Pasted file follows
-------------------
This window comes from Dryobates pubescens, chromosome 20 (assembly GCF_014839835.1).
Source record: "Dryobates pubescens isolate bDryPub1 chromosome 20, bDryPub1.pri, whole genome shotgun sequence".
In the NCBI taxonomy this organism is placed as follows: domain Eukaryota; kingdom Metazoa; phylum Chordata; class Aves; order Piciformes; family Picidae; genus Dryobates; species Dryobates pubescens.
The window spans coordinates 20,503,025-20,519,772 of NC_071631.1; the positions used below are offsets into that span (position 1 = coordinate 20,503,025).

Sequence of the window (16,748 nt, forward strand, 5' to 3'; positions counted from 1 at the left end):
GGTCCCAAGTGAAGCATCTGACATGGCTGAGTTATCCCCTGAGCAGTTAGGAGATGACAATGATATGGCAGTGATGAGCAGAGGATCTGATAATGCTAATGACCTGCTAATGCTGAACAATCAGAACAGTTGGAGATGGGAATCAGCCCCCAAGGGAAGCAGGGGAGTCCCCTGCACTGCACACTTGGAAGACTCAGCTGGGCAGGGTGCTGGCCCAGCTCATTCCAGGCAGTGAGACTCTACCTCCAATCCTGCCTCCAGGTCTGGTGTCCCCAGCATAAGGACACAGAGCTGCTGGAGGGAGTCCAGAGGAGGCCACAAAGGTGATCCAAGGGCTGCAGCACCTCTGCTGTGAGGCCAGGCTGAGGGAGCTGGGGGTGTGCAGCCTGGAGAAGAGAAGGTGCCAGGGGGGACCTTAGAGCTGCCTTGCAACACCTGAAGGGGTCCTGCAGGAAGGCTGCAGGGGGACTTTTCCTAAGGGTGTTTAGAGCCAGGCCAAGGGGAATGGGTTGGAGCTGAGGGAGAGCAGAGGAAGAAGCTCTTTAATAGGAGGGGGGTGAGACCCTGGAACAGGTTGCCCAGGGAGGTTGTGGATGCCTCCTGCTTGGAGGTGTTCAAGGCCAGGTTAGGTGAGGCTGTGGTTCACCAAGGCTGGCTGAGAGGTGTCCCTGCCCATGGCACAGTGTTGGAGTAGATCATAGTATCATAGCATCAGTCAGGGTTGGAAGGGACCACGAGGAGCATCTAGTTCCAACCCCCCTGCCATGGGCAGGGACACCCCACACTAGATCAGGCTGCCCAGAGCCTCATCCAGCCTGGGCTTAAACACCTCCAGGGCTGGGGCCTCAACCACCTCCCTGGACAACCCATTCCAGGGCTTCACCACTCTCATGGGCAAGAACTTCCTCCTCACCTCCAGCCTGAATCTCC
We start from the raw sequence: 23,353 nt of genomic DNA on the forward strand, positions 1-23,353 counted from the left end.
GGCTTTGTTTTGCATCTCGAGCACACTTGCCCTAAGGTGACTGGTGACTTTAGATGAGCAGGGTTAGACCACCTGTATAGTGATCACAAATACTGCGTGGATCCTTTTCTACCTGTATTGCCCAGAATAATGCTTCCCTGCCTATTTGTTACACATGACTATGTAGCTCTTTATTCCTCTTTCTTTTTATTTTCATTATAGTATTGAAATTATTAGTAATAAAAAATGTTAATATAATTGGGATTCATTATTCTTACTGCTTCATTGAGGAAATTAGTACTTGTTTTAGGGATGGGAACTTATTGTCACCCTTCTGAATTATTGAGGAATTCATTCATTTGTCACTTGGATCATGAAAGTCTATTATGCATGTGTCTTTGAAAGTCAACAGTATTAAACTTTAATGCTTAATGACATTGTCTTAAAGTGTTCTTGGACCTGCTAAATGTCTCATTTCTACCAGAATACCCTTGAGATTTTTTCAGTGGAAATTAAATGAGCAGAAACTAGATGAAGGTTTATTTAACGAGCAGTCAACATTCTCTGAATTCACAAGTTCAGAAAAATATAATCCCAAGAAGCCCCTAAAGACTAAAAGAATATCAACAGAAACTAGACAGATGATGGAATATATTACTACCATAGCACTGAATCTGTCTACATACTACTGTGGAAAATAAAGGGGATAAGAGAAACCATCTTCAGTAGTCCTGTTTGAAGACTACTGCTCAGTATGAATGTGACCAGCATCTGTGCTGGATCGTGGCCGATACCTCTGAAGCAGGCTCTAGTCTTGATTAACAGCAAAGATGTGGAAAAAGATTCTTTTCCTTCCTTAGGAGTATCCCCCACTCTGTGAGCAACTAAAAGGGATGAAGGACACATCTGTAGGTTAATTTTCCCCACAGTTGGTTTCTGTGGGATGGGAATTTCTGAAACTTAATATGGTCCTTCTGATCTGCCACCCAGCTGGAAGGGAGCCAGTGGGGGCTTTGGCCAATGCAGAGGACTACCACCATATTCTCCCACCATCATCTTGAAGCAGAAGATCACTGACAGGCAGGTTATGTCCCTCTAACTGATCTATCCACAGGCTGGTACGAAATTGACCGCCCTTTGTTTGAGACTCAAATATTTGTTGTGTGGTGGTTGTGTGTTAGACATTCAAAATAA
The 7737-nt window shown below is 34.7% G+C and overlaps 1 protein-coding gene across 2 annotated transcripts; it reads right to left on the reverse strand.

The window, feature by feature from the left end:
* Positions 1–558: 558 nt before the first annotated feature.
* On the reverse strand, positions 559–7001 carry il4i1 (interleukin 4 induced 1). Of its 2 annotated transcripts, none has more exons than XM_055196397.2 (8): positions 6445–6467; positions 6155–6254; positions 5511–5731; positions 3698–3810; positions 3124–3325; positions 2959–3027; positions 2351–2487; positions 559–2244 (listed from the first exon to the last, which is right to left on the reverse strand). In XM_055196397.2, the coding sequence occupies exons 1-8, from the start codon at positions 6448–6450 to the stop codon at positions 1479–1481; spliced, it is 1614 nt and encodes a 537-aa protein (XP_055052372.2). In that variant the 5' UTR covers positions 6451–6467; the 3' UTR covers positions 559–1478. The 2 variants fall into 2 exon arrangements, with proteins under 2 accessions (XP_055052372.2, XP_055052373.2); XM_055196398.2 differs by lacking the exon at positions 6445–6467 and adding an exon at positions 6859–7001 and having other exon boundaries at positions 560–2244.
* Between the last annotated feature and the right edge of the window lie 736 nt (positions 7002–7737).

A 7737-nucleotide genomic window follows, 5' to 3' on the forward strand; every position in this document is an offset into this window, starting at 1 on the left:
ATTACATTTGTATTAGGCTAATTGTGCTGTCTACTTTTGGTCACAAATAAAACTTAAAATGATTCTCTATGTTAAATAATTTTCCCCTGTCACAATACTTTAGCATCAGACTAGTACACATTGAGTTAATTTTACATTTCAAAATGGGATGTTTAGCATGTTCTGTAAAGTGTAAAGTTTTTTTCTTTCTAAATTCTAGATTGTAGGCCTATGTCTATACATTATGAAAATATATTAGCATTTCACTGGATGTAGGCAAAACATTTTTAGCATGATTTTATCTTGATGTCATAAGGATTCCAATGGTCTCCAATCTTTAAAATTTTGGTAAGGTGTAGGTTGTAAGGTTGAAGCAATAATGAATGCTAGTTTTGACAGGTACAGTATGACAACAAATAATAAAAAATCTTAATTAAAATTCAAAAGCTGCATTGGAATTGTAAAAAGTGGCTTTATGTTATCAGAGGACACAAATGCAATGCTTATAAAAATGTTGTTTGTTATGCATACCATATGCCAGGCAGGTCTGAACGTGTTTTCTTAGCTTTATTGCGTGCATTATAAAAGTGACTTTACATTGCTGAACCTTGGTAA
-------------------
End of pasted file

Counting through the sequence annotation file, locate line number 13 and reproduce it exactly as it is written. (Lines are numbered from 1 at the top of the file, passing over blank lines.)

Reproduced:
* Between the last annotated feature and the right edge of the window lie 736 nt (positions 7002–7737).